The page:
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'Cosmetic Surgery A to Z' Available From Harvard

June 15, 2006
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In 2004, almost 12 million cosmetic procedures were performed in the United States, a 44 percent increase from 2003. Choices of procedures abound, and you can find many articles and brochures describing them.

But much of this information comes from the marketing departments of businesses trying to sell you their services. Reliable, objective information isn't easy to come by. That's why Harvard Medical School has published advice from two renowned cosmetic experts in its new special health report, "Cosmetic Surgery A to Z."

This clear, easy-to-follow report covers the most popular cosmetic procedures and surgeries. It also gives candid details about recovery times, how long results last and what you are likely to pay. It describes new advances in treatments, such as the recently approved procedure called the Contour Thread Lift, a more subtle alternative to the face lift in which the patient is awake and can offer input as the surgeon inserts threads to combat sagging skin.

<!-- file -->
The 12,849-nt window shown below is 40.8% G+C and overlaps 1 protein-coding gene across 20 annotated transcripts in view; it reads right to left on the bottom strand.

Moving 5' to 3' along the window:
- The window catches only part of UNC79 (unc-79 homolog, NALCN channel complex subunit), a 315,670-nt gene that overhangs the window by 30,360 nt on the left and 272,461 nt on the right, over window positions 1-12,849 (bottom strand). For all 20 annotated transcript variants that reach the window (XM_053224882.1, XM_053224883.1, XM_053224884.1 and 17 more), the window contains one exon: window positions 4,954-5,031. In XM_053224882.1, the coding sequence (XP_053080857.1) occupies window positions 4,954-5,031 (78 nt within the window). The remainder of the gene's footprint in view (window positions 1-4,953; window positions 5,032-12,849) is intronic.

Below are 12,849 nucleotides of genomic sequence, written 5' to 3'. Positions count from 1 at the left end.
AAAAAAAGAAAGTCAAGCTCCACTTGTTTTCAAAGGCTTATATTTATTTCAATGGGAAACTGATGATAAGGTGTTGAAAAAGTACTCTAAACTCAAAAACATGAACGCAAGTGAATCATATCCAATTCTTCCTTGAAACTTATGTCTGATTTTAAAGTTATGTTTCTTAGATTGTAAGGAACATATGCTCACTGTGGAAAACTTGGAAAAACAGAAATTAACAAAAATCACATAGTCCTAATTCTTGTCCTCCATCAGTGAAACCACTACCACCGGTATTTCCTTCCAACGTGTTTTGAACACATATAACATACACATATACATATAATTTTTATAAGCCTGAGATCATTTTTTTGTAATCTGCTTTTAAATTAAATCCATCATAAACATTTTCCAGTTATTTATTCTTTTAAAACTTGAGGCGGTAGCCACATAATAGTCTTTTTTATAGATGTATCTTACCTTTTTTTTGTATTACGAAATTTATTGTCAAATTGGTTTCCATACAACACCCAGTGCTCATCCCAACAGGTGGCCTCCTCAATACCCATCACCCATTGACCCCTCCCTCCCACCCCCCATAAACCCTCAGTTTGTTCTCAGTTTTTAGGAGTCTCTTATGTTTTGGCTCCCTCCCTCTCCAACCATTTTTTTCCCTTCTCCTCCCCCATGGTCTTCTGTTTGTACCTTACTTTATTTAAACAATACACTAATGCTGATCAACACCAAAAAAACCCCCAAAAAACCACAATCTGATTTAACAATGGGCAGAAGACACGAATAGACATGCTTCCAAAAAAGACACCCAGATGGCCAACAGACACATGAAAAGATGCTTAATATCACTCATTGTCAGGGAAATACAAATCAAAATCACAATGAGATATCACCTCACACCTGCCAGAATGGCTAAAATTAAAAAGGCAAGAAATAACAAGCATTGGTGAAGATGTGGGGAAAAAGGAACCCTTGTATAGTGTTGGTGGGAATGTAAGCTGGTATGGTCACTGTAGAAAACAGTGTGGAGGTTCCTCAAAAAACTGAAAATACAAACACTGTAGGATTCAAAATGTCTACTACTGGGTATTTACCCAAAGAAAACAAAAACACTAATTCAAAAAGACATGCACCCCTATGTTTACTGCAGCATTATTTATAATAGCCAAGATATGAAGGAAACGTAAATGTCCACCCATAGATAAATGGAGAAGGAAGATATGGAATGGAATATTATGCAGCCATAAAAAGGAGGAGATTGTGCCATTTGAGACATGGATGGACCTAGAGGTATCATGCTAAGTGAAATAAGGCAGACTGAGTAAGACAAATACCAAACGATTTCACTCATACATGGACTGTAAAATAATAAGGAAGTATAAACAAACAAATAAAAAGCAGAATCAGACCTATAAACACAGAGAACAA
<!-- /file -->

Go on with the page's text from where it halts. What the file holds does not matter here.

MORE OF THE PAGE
Before undergoing any sort of cosmetic procedure, it's important to evaluate the complex, often daunting, choices. Misinformation abounds, and your appearance, money and health may depend upon the quality of information available to you.

This report also includes information on how to find a good doctor and how to set realistic expectations.

Procedures covered include: Botox; chemical peels; laser treatments; skin resurfacing; LED photomodulation; microdermabrasion; photorejuvenation; radiofrequency; soft-tissue augmentation (fillers and implants); and eyelid surgery (blepharoplasty).

Call 1-877-649-9457, or log on to: www.health.harvard.edu/CS.

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